In turn, there are limited acquisition-evaluation criteria (metrics) that have been developed to deal with items 1 and 2 above, that can be used by both contractors and procurement officials as a basis for determining a successful development effort. The use of requirements generated through the network-centric operations and warfare reference architecture is an initial step that can be expanded to address this need.
Standards are a critical part of achieving interoperability (and therefore composability and adaptability), and the Navy should ensure that the standards stay current as new standards emerge and existing standards age out.
While standards for interoperability might ensure that components can be integrated, they provide no assurance that either the software or hardware components for a specific C4ISR subsystem have been selected to enable flexibility of use. Furthermore, the Navy tends to tie the hardware and software that constitute a C4ISR subsystem together, so that a relatively stable set of software for a given subsystem can result in very old, and from an integration viewpoint dysfunctional, hardware. Inherently, composability and adaptability call for continuous modernization to allow for insertions of new COTS products (both hardware and software) as readily as possible, as well as to allow for migration to the ever-evolving set of standards that will emerge to support SOAs and CAs. In addition, as time goes on, there will emerge new use cases that the existing architectures will not easily support, resulting in the reconfiguration of C4ISR subsystems on the basis of experience. This experience should include, as outlined in Chapter 3, Section 3.5, a robust set of simulation and analysis activities and regular hands-on tests, exercises, and experiments to verify end-to-end design integrity and robustness, establish realistic bounds on end-to-end performance, and accommodate innovation. This process will require a focal point for integrating experiences into new requirements for the overall SOA and the component C4ISR subsystems.6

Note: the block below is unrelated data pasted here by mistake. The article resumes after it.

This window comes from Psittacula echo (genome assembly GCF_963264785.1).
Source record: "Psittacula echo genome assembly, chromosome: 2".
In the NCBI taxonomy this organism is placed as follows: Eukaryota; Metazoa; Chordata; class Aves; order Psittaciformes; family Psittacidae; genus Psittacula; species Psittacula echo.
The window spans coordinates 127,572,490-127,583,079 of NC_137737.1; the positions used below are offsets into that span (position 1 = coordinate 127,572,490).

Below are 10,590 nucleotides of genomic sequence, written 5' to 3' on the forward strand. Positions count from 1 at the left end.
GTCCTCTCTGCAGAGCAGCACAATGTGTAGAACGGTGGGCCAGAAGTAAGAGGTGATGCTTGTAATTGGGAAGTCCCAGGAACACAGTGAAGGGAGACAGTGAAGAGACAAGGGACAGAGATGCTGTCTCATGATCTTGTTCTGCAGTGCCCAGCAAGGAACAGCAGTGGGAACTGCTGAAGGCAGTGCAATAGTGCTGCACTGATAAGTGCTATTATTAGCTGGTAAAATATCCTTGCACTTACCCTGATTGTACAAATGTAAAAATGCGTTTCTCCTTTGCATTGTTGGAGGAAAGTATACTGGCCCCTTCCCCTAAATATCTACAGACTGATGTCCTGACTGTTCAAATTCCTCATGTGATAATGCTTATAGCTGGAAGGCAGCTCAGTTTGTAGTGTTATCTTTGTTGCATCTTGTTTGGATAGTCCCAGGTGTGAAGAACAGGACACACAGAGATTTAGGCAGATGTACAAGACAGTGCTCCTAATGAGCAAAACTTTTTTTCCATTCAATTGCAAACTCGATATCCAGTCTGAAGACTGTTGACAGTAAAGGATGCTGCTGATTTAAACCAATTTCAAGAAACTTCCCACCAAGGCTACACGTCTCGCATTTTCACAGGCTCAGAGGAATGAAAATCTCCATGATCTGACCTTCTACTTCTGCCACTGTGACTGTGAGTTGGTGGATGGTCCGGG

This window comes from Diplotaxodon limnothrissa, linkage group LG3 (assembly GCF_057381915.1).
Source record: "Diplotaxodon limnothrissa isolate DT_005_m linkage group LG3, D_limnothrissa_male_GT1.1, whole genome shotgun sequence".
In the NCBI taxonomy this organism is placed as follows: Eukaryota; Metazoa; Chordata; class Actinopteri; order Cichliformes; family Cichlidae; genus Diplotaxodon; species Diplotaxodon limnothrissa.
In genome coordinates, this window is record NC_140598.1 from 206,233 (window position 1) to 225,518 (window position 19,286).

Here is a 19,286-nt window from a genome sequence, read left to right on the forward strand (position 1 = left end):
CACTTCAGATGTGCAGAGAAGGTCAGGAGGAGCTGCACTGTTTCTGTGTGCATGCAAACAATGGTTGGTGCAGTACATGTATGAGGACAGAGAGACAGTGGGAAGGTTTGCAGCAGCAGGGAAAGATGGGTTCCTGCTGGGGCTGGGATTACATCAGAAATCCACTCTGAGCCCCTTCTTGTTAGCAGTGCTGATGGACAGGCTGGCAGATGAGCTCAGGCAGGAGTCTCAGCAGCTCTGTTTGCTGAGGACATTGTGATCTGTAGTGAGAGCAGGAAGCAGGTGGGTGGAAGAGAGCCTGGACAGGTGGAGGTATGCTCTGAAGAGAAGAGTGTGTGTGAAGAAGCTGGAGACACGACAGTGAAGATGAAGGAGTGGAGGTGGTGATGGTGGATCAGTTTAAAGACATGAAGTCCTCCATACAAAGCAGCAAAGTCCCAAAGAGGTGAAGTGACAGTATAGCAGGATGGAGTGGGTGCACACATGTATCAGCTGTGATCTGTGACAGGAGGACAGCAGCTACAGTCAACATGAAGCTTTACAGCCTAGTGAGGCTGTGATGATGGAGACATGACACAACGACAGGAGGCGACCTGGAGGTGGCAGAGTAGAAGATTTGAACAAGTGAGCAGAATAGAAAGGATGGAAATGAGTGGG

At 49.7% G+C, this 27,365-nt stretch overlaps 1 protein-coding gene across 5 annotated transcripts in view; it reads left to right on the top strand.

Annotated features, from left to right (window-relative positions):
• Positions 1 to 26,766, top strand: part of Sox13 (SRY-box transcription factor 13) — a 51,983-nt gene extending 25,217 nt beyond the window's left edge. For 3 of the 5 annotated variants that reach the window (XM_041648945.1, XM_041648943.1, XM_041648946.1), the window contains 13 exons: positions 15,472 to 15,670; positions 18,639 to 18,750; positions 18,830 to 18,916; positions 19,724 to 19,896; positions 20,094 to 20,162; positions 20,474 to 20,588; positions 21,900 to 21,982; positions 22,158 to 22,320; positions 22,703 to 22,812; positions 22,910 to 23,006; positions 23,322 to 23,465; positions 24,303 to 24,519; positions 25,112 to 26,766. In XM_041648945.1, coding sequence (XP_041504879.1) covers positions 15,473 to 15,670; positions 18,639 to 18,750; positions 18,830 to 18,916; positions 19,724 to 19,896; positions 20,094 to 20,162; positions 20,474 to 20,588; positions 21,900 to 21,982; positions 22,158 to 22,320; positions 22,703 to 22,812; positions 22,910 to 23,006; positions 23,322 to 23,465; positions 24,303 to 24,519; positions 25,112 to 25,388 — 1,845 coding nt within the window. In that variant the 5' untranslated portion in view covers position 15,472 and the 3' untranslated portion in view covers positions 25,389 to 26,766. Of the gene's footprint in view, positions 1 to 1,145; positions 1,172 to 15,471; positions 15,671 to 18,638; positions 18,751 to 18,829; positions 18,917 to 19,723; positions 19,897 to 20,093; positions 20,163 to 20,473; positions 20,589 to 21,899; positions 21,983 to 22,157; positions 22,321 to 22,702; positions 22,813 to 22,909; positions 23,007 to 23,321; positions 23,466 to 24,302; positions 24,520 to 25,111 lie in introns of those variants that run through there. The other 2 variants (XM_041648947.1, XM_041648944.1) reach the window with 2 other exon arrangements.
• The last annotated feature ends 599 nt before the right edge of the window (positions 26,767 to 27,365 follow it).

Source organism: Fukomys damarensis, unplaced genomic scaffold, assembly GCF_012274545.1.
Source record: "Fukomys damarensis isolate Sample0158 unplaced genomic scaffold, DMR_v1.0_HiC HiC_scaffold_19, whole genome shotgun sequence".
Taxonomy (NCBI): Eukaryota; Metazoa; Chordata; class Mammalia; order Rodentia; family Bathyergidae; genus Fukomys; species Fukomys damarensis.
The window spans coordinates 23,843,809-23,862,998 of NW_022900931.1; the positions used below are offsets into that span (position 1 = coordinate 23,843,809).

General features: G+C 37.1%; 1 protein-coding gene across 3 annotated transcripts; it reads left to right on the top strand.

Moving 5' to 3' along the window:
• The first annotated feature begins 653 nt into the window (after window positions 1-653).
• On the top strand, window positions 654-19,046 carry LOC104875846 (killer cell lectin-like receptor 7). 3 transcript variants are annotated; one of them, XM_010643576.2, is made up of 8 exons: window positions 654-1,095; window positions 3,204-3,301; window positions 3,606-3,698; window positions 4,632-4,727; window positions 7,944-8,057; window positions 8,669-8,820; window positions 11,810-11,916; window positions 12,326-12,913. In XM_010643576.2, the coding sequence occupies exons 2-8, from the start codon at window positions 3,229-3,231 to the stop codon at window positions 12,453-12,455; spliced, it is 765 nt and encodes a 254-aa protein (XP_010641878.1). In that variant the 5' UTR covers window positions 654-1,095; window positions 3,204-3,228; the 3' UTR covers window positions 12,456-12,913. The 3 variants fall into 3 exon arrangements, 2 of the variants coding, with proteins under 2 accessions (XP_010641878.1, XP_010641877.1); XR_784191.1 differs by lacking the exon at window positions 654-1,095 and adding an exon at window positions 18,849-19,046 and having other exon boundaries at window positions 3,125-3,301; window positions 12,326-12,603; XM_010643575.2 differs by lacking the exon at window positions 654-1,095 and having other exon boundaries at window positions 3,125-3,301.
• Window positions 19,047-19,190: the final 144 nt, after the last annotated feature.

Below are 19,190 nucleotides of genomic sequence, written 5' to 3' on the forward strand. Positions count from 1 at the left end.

A significant issue related to the Navy C4ISR subsystems’ being part of an SOA/CA architecture is the evaluation of scale. The potential reconfigurations and the potential concurrent use of assets are related to scenarios that are not known in advance. Since part of the SOA/CA is features that adjust information flows as capacity limits are reached, evaluations must account for how flow reductions impact operations. The fidelity requirements for a useful system-of-systems simulation model would be highly variable, depending on the scenarios and issues being evaluated. It is likely that useful evaluations would require a mixture of live equipment and simulated equipment in the laboratory and field experiments. This likelihood points to the need for the Navy to create a new concept for the evaluation of capacity limits and performance degradation of Navy missions as a function of system-of-systems capacity, performance limits, battle damage, and information warfare. Instrumentation, simulation capabilities, and the use of live components must be orchestrated to support credible isolation of bottleneck components.7
Recent examples of COTS insertion into major Navy systems are discussed in the following article: Ed Walsh, 2005, “Aegis Aims for Open Architectures by 2007,” U.S. Naval Institute Proceedings, February, p. 90; and in National Research Council, 2004, The Role of Experimentation in Building Future Naval Forces, The National Academies Press, Washington, D.C., p. 52.